Electricity Market Reforms will be overseen by National Grid. This will include CfDs and the Capacity Market.
An Emissions Performance Standard (EPS) will ensure that any new coal fired power stations will have to have CCS fitted to be able to operate within limit.
A Carbon Price Floor from April 2013, to underpin the move to a low-carbon energy future.
However, as revealed last week, the omission of an explicit decarbonsiation target has worried a number of green groups. Joss Garman, Political Director at Greenpeace, warned: “There is a gaping hole in the Energy Bill in the shape of a 2030 decarbonisation target. Billions of pounds of investment rest on this target being made law. Without it, there is serious risk of an investment vacuum after 2020, and of jobs and money being lost to our economic rivals.”
The Energy Bill also confirms controversial plans to ensure energy companies help consumers get on the best available tariff, limiting suppliers to four “core tariffs” per fuel.
Other new measures unveiled today include plans by the Department of Energy and Climate Change (DECC) to put energy efficiency at the “front and centre” of energy reform. As part of the plans, DECC is consulting on new proposals published today that are aimed a promoting energy efficiency through electricity demand reduction.
During the announcement of the Energy Bill, Davey spoke about the importance of safeguarding the competitiveness of Energy Intensive Industries (EIIs) in the UK. In order to insulate these companies from the additional costs of CfDs, government will allow some EEIs to be exempt. Welcoming the news, John Cridland, Director-general for the CBI, said: “Energy-intensive manufacturing is finally getting its place in the sun today, by the exemption from necessary new energy costs. This is vital for such companies to play a key part in our low-carbon economy and it is good news that the Government has listened to our calls to build in support at this early stage, which will ensure we reap the full economic benefits at the earliest opportunity.”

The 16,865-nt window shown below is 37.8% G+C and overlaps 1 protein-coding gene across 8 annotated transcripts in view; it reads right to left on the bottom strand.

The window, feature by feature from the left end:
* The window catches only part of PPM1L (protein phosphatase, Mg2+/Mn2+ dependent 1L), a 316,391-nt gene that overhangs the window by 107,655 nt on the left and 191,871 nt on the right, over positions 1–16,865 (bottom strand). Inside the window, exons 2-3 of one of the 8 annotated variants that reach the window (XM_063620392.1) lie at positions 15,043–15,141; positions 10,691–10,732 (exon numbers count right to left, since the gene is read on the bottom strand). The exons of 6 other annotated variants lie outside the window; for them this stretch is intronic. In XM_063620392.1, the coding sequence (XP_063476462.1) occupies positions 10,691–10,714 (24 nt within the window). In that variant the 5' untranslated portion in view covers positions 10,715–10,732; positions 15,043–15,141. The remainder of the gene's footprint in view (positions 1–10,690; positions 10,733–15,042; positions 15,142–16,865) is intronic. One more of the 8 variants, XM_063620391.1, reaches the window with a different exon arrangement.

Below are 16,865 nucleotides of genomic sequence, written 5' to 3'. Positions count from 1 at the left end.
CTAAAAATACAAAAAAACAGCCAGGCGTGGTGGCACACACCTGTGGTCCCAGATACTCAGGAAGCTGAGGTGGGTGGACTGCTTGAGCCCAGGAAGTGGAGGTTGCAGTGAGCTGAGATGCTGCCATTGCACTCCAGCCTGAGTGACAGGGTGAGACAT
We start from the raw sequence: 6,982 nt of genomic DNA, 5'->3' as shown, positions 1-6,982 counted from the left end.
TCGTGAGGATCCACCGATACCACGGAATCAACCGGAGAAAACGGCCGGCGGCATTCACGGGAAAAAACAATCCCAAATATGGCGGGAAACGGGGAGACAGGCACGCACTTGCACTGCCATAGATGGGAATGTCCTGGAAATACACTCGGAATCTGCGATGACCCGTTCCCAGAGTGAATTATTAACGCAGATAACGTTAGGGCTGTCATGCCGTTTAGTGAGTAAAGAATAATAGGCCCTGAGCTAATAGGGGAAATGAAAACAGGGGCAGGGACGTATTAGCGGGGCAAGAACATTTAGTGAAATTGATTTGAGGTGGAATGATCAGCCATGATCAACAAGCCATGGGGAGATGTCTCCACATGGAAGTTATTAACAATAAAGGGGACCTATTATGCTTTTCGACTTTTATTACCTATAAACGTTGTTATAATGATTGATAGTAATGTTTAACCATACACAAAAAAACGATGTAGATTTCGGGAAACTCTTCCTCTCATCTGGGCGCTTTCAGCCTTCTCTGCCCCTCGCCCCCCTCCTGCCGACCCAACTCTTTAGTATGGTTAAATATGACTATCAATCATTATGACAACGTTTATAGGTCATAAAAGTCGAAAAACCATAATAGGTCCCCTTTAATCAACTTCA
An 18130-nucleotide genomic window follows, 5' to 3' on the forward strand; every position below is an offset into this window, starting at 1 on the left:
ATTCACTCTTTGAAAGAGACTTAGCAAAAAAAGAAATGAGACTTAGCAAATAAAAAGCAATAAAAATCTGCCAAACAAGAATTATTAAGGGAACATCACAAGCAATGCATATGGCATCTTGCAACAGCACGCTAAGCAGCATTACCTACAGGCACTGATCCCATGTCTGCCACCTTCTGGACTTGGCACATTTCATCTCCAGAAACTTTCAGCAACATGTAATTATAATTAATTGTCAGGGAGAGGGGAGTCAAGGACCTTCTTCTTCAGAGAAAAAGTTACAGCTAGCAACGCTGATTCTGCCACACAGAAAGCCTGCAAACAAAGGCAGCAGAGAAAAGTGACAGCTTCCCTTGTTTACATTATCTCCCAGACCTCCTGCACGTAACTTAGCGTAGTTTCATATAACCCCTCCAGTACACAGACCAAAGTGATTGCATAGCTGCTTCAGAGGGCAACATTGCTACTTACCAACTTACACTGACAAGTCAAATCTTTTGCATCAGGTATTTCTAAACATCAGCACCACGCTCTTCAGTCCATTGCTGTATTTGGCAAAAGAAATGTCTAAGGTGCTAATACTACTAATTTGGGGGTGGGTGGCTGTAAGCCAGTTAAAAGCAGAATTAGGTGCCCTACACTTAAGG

Following the pre-announcement of some Energy Bill details last week, the media has been accused by Davey of over-inflating the cost to the consumer of supporting green technology. In addition, the REA has stated that it is keen to communicate the facts about the real costs to consumers of renewable energy policies – that supporting renewables currently costs around £22 for the average consumer. DECC states that as a direct result of the EMR reforms, average household electricity bills are estimated to be around 5-9% lower over the period 2016 to 2030, compared to what they would be if a decarbonisation intensity of 100gCO2/kWh were achieved in 2030 through existing policy instruments.
Davey concluded: “This is the culmination of two years’ work in designing a new market-based approach that will deliver certainty for investors and fairness for consumers. The challenge is big. Over the next decade, the investment needed to upgrade our energy infrastructure is almost half of the infrastructure investment needed in the UK.”
Renewable Energy Association Chief Executive Gaynor Hartnell said: “The devil will be in the detail, which we have yet to fully examine. However, if the new regime is implemented sensitively, consumers and green generators should both win.
“Electricity customers will only pay what is necessary to move the UK towards a more sustainable and secure energy future. That’s because, with these new contracts, if the price of electricity increases, the amount of subsidy required can fall.”